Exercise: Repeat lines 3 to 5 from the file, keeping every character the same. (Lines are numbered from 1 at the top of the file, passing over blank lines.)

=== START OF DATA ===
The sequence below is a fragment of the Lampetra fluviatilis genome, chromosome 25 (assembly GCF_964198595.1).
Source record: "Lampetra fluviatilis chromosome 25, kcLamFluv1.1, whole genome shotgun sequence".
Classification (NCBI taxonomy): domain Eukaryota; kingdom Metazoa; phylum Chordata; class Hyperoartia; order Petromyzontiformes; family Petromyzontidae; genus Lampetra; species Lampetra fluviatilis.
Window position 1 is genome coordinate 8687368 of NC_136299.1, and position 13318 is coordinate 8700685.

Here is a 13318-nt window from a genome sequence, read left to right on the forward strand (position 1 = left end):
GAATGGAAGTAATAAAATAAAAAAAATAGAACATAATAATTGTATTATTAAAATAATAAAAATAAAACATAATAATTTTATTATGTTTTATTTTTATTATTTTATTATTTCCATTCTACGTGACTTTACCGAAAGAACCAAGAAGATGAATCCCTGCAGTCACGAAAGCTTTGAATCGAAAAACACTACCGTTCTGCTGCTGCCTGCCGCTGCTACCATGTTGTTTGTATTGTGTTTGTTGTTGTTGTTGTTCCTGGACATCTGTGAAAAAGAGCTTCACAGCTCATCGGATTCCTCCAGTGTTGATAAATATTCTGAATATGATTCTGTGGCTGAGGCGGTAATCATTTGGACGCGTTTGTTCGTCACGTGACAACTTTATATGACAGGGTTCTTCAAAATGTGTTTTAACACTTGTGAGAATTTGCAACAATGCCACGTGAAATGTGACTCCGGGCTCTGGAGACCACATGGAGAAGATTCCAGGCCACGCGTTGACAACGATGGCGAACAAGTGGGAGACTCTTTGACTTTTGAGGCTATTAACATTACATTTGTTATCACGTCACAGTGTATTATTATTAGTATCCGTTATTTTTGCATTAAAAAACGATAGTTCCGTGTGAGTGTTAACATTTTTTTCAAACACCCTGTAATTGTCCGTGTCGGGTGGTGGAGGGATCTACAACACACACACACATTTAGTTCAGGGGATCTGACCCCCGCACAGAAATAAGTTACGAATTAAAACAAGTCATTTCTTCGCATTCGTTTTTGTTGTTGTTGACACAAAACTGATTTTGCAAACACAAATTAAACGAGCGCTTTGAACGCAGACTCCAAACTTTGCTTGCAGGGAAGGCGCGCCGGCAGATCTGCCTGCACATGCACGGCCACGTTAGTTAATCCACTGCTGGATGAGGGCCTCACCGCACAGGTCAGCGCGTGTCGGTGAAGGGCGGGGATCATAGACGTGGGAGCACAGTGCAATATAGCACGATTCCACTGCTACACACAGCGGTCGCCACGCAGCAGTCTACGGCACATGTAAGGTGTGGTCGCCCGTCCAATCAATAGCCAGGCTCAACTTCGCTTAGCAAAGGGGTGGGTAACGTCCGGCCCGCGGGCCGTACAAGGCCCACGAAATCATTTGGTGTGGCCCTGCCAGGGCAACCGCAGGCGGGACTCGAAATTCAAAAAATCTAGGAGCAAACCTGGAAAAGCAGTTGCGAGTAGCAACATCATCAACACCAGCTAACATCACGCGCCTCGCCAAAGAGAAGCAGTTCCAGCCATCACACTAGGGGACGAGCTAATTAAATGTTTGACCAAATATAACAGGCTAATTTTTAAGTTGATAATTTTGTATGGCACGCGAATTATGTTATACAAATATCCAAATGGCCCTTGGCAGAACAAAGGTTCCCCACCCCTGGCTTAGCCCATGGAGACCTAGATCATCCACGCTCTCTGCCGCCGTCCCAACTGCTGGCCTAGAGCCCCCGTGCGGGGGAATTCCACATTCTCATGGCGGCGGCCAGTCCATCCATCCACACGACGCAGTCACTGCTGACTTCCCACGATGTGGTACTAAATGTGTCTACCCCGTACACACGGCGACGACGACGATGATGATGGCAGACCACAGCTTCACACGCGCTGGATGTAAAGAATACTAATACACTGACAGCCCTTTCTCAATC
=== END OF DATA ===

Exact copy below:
Classification (NCBI taxonomy): domain Eukaryota; kingdom Metazoa; phylum Chordata; class Hyperoartia; order Petromyzontiformes; family Petromyzontidae; genus Lampetra; species Lampetra fluviatilis.
Window position 1 is genome coordinate 8687368 of NC_136299.1, and position 13318 is coordinate 8700685.

Here is a 13318-nt window from a genome sequence, read left to right on the forward strand (position 1 = left end):